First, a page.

This complexity, in part, explains the challenge facing mental health specialists; as well as treating the immediate symptoms of an illness, they must also:

  1. (a) help to remedy the consequences of adversity and vulnerabilities in childhood that lead to the illness;

  2. (b) prevent further disabilities or illnesses, either through preventing progression of distress or through dealing with behaviours that compound disability, for example substance misuse or minor offending behaviour;

  3. (c) break the risk of intergenerational transmission of violence, abuse, trauma, poverty and inequalities to the children of adults experiencing mental health problems due to childhood adversity;

  4. (d) attend to the physical health consequences of mental illness and vice versa.

Preventive psychiatry also has a role in managing work stress, returning people to work as soon as possible following illness, and preventing work-related health problems especially among the most vulnerable. Thus preventive psychiatry, located within a public mental health framework, provides an opportunity to recognise more explicitly important preventive elements of existing psychiatric practice.

Dilemmas and decisions facing the practice of preventive psychiatry

Psychiatrists and all mental health practitioners will need further skills and ways of managing the dilemmas that now face them.

‘Public mental health takes resources away from secondary and tertiary care and prevention’

This is the most common response we have encountered among clinicians in specialist care, that public mental health will remove resources from their local services, implicitly, prioritising other populations over those who are already socially excluded and poorly served. Such populations are perceived to need effective interventions within a more coherent service framework that is already fragmented and constantly being reorganised. An alternative analysis is to consider the benefits for society as a whole, and whether some public monies might more usefully be shifted to a primary prevention role that reaches all those in the local population. Importantly, such interventions will need to be adapted where necessary to reach those in receipt of specialist mental healthcare. Although preliminary research evidence is promising, cost-effectiveness studies are necessary alongside any changes in policy and service delivery. However, there is merit in universal public health approaches: people with mental health problems are seen as legitimate and entitled consumers of public health interventions. Thus the management, for example, of obesity and nutrition and alcohol use in society as a whole is also a way to ensure that health improvements are possible among those in receipt of specialist mental healthcare.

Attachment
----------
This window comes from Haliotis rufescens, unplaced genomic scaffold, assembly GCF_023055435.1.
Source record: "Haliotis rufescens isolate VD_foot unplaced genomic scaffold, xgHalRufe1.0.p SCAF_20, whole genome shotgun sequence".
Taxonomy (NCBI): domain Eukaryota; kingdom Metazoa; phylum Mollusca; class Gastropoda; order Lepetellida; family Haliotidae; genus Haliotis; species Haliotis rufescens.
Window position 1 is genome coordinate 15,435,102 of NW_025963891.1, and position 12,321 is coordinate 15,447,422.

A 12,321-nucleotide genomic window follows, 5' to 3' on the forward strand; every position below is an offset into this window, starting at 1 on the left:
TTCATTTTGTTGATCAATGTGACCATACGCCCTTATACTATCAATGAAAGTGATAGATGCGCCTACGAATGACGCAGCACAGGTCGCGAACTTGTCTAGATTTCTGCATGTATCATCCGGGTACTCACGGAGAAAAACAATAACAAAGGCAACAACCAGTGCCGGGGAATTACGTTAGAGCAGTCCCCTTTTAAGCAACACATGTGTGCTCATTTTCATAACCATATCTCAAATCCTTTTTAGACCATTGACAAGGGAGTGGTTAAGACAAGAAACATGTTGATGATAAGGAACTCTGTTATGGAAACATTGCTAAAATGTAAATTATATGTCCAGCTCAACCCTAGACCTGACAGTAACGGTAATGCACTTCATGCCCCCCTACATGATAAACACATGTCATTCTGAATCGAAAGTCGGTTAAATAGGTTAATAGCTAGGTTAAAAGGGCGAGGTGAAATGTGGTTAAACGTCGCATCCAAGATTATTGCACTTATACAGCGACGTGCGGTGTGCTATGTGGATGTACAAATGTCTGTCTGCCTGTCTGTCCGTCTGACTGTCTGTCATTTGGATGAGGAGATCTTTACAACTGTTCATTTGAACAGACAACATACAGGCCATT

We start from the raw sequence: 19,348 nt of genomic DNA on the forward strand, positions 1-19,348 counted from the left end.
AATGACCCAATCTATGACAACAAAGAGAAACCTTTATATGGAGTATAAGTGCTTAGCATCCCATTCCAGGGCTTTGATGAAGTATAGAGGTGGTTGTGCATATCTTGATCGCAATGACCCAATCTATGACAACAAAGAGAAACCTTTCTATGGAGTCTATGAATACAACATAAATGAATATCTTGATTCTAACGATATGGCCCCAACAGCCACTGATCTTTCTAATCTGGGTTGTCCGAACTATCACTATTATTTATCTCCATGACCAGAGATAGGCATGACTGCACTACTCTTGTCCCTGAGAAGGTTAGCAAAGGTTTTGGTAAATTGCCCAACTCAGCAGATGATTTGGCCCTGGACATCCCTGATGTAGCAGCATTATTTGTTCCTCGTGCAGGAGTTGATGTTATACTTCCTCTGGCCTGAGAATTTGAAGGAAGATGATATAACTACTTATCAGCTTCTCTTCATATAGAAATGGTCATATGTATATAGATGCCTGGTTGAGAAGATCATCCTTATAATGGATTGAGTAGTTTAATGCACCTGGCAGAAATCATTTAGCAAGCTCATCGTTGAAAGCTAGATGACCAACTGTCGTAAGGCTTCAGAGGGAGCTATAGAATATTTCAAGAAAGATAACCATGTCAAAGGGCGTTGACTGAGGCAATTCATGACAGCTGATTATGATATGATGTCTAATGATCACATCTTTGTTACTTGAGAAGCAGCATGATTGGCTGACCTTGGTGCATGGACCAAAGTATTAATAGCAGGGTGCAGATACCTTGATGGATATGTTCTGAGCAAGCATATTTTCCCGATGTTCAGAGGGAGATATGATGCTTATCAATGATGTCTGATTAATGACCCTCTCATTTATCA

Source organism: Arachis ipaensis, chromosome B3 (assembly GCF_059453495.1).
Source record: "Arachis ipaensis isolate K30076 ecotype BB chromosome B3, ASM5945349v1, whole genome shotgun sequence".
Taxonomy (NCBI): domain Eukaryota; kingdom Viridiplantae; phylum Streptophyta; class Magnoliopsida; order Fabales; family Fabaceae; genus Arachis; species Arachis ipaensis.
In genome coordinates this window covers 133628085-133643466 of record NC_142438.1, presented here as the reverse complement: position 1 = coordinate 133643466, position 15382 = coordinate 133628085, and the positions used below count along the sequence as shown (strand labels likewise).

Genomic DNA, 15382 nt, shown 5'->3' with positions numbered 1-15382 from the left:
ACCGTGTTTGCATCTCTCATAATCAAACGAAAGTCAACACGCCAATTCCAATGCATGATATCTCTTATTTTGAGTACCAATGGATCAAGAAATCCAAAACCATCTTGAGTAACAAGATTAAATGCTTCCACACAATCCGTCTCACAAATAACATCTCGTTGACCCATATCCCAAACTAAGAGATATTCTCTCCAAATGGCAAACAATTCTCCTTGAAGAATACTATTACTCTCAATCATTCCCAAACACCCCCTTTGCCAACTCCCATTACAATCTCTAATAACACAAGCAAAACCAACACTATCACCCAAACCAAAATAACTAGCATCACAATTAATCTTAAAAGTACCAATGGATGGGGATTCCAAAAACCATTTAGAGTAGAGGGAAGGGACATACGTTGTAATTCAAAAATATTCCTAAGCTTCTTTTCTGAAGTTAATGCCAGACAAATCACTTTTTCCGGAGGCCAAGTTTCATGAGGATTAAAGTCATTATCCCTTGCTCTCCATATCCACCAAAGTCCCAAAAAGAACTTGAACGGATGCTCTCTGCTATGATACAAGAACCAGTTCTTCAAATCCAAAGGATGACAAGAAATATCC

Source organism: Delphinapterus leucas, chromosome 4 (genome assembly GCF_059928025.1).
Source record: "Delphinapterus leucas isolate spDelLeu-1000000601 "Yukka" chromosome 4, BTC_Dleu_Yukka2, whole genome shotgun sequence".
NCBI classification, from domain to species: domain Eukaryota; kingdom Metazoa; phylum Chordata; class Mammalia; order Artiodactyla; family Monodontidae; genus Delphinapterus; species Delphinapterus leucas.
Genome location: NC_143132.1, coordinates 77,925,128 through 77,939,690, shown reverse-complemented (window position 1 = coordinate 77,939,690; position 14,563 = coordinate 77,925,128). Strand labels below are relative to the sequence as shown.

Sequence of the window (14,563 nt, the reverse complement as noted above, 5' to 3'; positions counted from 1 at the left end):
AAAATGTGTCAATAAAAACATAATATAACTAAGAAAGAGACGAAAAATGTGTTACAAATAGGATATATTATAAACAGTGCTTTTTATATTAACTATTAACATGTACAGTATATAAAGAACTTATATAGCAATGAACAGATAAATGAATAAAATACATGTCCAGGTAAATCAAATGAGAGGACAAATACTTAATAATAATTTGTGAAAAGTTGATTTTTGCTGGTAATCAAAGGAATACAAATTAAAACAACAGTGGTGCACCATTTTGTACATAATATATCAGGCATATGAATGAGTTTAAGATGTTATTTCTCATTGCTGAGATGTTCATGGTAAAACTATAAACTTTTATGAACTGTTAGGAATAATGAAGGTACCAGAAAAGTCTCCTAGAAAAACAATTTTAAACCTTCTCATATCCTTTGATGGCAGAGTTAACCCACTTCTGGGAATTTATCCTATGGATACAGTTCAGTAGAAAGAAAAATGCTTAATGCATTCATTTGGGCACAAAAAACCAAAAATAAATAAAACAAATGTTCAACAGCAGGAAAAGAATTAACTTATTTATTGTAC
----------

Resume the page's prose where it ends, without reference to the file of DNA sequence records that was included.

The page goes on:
Public mental healthcare needs specialist skills to avoid widening inequalities

Preceding and complementing the White Paper, The Marmot Review drew attention to actions to prevent ‘the societal organisation of misery’ by attacking the wider determinants of inequalities in health ( Health inequalities are evident in both high- and low- and middle-income countries and public health actions must be taken locally, nationally and globally. A criticism of public mental health is that targeted interventions are not considered at all, and so fail those most in need. The inverse care law, inverse prevention law and inverse equity law need combating, through the advocacy role and the expertise found among specialist mental health professionals. Targeted interventions will be necessary to prevent a widening of inequalities. Reference Mackenbach, Bos, Andersen, Cardano, Costa and Harding5 Evidence suggests that there are disparities in the prevalence of mental health problems and access to mental healthcare for high-risk groups (Appendix 2). Black and minority ethnic, Reference Kirkbride, Barker, Cowden, Stamps, Yang and Jones6,Reference Bhui, Stansfeld, Hull, Priebe, Mole and Feder7 lesbian, gay, bisexual and transgender Reference King, Semlyen, Tai, Killaspy, Osborn and Popelyuk8 groups as well as people with intellectual disabilities Reference Emerson and Hatton9 and offenders are some of these groups. Such groups are likely to be stigmatised and discriminated against and have a significantly higher prevalence of mental health problems than the general population; inequalities of access to healthcare, inappropriate medical and psychological treatments, discrimination and general lack of understanding are also found. These disparities call for a change of practice that will enhance inclusivity and accessibility to safe and effective services as part of a total systems approach to public health.